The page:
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Shutdown averted, budget passed, contracts funded

UPDATE (11:30 p.m., June 30, 2017) — The Washington Federation of State Employees, AFSCME Council 28 reports: “Gov. Jay Inslee at 11:15 p.m. tonight (Friday, June 30) signed the 2017-2019 operating budget that funds our contracts and public services and stops the shutdown of services tied to the operating budget. The governor applauded the full funding of our contracts for our members and “the vital services they provide.”

This came after first the Senate, then the House earlier in the day passed the measure, SSB 5883. The budget funds our contracts and the negotiated pay raises of 6% over the next two years in General Government and Higher Education. In General Government, to be clear, that includes funding of the special market-rate increases for more than 12,000 in specific job classes and the funding of the special job class increases that came out of the Corrections arbitration process.

Teamsters Local 117 reports: “(The budget) fully funds the interest arbitration award for our members at the Department of Corrections. It also funds the contract for our members at the University of Washington Police Department as well as for members at the Department of Enterprise Services. This means that all of the terms and conditions of the new collective bargaining agreements for our members who are state employees are now in place.”

AFT Washington reports:

The good news:

  • Members will receive 2% cost-of-living adjustments (COLAs) beginning July 1st this year, July 1, 2018, and January 1, 2019 – for a total of a 6% increase over three years. Unfortunately, this required that the House agree to a collective bargaining transparency bill.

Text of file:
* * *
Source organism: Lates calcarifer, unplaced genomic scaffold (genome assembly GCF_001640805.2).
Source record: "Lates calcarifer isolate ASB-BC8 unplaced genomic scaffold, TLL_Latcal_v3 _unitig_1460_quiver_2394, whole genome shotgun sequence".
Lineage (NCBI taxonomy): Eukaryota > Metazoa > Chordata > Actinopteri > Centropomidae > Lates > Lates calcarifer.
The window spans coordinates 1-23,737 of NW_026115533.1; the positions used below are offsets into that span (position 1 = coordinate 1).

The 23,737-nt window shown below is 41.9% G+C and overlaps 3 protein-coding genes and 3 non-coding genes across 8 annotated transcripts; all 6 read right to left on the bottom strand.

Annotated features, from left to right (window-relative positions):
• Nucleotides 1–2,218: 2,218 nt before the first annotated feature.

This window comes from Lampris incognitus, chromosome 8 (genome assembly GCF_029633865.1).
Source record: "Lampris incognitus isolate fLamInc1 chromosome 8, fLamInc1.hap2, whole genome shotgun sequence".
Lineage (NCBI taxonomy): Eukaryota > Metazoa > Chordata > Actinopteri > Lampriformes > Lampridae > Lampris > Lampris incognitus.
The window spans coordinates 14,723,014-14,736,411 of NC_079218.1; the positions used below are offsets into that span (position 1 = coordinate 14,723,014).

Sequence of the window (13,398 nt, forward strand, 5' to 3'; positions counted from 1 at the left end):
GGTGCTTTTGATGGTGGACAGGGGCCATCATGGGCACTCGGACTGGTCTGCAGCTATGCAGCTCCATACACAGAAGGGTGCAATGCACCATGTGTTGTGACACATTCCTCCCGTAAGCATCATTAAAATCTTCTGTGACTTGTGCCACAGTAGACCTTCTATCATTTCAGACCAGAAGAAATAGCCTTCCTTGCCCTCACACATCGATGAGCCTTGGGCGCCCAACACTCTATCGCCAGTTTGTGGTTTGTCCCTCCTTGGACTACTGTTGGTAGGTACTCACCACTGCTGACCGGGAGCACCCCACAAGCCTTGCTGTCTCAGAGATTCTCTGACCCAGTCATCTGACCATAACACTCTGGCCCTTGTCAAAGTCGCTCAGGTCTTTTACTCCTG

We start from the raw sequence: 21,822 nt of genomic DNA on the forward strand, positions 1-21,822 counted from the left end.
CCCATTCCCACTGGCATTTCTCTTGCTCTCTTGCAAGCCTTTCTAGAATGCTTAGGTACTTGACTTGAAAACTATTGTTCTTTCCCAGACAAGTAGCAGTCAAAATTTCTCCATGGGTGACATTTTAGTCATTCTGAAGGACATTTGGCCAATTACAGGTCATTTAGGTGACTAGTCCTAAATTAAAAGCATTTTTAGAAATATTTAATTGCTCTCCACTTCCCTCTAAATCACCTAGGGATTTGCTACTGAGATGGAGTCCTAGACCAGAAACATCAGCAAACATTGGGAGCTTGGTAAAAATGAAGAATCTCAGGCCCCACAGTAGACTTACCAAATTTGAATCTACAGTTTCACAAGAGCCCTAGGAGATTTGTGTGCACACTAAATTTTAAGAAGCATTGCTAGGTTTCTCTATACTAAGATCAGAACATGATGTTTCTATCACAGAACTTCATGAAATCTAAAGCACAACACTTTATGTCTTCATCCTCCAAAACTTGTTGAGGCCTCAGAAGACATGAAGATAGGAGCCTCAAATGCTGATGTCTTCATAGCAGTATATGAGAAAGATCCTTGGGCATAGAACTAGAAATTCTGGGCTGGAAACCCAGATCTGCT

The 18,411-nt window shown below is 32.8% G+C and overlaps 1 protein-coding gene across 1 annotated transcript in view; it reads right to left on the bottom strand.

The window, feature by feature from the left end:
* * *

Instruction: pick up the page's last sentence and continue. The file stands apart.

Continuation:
• Paraeducators will have access to more financial support to attain educational gains through the implementation of ESHB 1115.

The not-so-good news:

  • Our budget proviso that included $800k to fund new full-time positions was taken out of the final budget proposal.
  • The voter-approved Initiative 1351 (lowering class sizes) did not get funded. It’s considered education enrichment and not part of the definition of basic education.
  • There are additional surcharges in your health care plan: $25 per month for tobacco users and $50 per month for spouses/domestic partners who choose not to enroll in their own employer-based healthcare plan if it’s “actuarial value” is no less than 95% of the state’s plan.

Stay tuned for more budget news.


UPDATE (9:45 a.m., June 30, 2017) — State legislators must approve, and Gov. Jay Inslee must sign, a state budget by midnight tonight to avoid a partial state government shutdown tomorrow. They say they have a deal. But what’s in it? Printed copies finally arrived at the Capitol this morning at about 7:30 a.m. so the public and the legislators themselves are just getting their first look at the 616-page document as you read this. What we know: it funds all state employee contracts (in exchange for changes in the collective bargaining process), it adds $7.3 billion to school funding in an effort to satisfy McCleary while maintaining staffing and class-size formulas, and that’s paid for mostly by increasing property taxes.

UPDATE (7 a.m., June 30, 2017) — The Legislature must pass — and the governor must sign — a budget today to avoid a state government shutdown tomorrow. So where is it?